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Class system? When it comes to school aid, rich have the edge

Alejandro Rivera | E+ | Getty Images

College students have a better chance of getting financial aid if they come from affluent backgrounds than if they are lower on the income scale, some new studies show.

There is growing evidence that colleges may be offering more scholarship money to wealthy students and less to those truly in need, and by doing so are perhaps closing a door to advancement for many families.

A new study by Sallie Mae found that 36 percent of students from wealthy families received scholarships averaging $10,213 for the school year just ended, while 35 percent of students from families earning less than $35,000 a year received scholarships worth an average of $7,237.

(Read more: Look who's paying more for college)

And a study released in May by the New America Foundation analyzed federal data on what students pay out of pocket for college, and found that the share of students receiving merit aid more than doubled, from 8 percent to 18 percent, at public colleges between 1995–1996 and 2007–2008. At private colleges, that share rose from 24 percent to 44 percent—and at all colleges, the share of students receiving aid based on need barely changed.

"With their relentless pursuit of prestige and revenue, the nation's public and private four-year colleges and universities are in danger of shutting down what has long been a pathway to the middle class," wrote Stephen Burd, author of the New America study.

Why is this happening? For starters, colleges are in a perpetual race to rise in published rankings. Second tier schools are using offers of aid as lures for highly qualified students who might not otherwise attend—even if those students don't really need the money.

Many colleges are also constantly striving to maximize their revenue, and to that end, some give preference to wealthy applicants. The New America study found that "10 percent of college admissions directors at four-year colleges (and nearly 20 percent of those at private liberal arts colleges) reported that they give affluent students a significant leg up in the admissions process."

(Read more: Bill to lower student loan rates heads to Obama)

Grants and scholarships covered 37 percent of low income students' college costs in the 2012-2013 school year, down from 42 percent in 2008-2009, according to Sallie Mae. But middle income students increased the share of funding they got from grants and scholarships, and use of grants and scholarships by wealthy students was essentially unchanged.

Declining enrollment isn't likely to help. Enrollment fell 2 percent in the school year just ended, and the trend may continue for several years. If colleges fall short of their admission targets, they also fall short on revenue, and that makes distributing aid based on need more challenging.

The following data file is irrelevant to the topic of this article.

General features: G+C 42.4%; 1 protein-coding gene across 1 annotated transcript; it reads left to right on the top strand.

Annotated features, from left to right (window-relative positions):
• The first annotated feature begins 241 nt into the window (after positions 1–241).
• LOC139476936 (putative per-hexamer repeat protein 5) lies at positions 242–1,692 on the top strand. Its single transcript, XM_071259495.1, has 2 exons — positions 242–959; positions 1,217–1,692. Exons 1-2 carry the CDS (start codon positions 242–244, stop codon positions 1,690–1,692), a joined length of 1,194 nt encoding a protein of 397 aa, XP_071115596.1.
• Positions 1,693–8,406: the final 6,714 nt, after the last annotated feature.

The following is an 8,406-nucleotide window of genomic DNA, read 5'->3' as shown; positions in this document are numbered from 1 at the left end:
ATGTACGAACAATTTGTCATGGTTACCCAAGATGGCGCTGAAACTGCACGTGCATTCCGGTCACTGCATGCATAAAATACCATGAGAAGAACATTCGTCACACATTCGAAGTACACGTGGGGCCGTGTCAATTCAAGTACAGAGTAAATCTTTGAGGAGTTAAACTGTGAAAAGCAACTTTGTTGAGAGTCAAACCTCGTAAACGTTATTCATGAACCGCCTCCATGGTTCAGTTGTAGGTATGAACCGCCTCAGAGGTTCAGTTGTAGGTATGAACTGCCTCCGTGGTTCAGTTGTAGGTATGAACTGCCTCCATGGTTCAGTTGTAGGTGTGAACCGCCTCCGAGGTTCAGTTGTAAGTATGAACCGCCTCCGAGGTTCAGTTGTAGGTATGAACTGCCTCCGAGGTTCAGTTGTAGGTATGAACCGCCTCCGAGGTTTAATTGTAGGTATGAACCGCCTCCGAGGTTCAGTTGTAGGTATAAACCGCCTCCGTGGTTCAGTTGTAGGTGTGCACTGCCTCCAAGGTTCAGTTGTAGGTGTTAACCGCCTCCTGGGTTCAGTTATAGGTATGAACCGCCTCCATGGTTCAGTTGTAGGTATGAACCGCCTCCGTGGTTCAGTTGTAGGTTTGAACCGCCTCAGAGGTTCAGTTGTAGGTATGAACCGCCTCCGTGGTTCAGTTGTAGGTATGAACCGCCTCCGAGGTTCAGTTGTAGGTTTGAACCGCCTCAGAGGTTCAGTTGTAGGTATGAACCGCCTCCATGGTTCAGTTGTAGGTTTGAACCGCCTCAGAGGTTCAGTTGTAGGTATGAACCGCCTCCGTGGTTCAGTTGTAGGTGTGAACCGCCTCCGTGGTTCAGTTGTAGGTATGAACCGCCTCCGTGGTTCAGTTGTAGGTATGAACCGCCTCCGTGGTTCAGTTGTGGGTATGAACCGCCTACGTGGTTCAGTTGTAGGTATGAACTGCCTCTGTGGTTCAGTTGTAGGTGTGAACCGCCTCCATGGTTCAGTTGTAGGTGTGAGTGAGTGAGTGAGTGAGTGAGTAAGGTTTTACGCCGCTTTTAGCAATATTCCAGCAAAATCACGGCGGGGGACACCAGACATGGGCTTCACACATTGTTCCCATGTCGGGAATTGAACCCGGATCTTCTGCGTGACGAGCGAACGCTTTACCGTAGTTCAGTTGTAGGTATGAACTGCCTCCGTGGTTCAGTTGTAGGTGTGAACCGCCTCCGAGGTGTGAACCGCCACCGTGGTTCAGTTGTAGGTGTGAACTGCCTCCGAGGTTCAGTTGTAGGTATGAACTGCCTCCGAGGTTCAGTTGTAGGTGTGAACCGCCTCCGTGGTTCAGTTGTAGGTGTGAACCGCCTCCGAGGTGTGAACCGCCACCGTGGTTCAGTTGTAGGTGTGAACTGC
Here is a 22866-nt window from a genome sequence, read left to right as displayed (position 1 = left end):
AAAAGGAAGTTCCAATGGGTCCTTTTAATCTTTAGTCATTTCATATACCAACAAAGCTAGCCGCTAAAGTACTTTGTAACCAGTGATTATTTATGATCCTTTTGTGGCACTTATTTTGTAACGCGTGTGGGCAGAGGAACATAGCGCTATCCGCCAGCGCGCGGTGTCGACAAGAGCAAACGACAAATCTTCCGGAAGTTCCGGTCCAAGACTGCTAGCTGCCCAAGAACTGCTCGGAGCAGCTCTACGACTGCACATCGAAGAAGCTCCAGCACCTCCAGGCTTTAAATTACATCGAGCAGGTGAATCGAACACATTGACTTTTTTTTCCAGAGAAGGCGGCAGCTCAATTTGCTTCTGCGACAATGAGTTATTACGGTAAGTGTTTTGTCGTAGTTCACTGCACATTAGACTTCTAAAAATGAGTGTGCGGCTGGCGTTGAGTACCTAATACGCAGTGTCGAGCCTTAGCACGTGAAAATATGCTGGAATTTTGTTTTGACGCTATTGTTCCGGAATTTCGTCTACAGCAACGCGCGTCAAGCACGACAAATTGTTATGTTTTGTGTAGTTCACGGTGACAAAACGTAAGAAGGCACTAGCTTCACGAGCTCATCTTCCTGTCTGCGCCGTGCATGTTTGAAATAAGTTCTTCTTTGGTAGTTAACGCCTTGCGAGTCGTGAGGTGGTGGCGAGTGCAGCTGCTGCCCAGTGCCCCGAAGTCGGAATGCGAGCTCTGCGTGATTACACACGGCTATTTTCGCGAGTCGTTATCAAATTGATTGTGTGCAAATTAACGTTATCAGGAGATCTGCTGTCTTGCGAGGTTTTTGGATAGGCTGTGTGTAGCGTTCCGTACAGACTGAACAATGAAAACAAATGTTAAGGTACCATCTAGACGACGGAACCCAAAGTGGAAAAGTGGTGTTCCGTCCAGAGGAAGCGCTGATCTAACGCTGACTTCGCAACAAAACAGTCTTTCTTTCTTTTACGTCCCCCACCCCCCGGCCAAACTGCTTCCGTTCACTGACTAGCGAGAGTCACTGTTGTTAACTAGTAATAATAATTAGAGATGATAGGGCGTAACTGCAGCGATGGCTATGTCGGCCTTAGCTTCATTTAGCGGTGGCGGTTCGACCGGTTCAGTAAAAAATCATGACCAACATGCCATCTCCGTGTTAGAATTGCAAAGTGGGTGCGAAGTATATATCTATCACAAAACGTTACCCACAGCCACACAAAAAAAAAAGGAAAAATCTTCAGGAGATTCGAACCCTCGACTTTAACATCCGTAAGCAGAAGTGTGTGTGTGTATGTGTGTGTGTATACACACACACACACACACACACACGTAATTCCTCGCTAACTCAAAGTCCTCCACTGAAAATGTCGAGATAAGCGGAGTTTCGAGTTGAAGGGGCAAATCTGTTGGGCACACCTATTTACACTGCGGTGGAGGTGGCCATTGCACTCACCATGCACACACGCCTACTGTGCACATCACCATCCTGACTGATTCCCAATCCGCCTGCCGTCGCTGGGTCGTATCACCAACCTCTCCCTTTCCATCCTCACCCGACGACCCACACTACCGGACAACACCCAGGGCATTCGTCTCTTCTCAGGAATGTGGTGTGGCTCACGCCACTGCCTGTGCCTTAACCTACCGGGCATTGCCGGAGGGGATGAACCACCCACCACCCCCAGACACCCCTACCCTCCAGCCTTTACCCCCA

Sandy Baum, a senior fellow at George Washington University's graduate school of education, agrees that colleges are using merit aid in ways that don't fit the mission of financial aid. But the underlying trends, she says, are complex.

Baum co-authors an annual report by the College Board called "Trends In Student Aid," and in that national survey, she said, it became clear that less selective colleges offer a larger share of aid that is not based on need.

(Read more: The most expensive colleges in America—really)

"They need to draw in students with money, and they are terrified that the college down the road is giving them a merit scholarship," she said. But overall, "when you look at the percentage of aid going to students without need, it's declining. It's not rising."

The most selective public and private colleges are awarding more money based on need, the study found. But those colleges also have the wealthiest students.

"Those really high priced schools are giving bigger grants to the low income kids, but they don't have very many of them," Baum said. And the students at the lower end of the income scale at the pricey, selective schools may still be better off than low income students at less selective colleges – which can mean a low income student at a selective school receiving aid may look like a middle class student on a national scale.

Scars from the recession are another issue, Baum says, leaving more students in need of aid.

One solution, she says, would be for colleges to lower their tuition and reduce the amount of merit aid they award. With colleges competing for the best students, that shift may be a long time in coming—but "they're going to have to do something different," she said. "I have to believe we will evolve in that direction."

By CNBC's Kelley Holland

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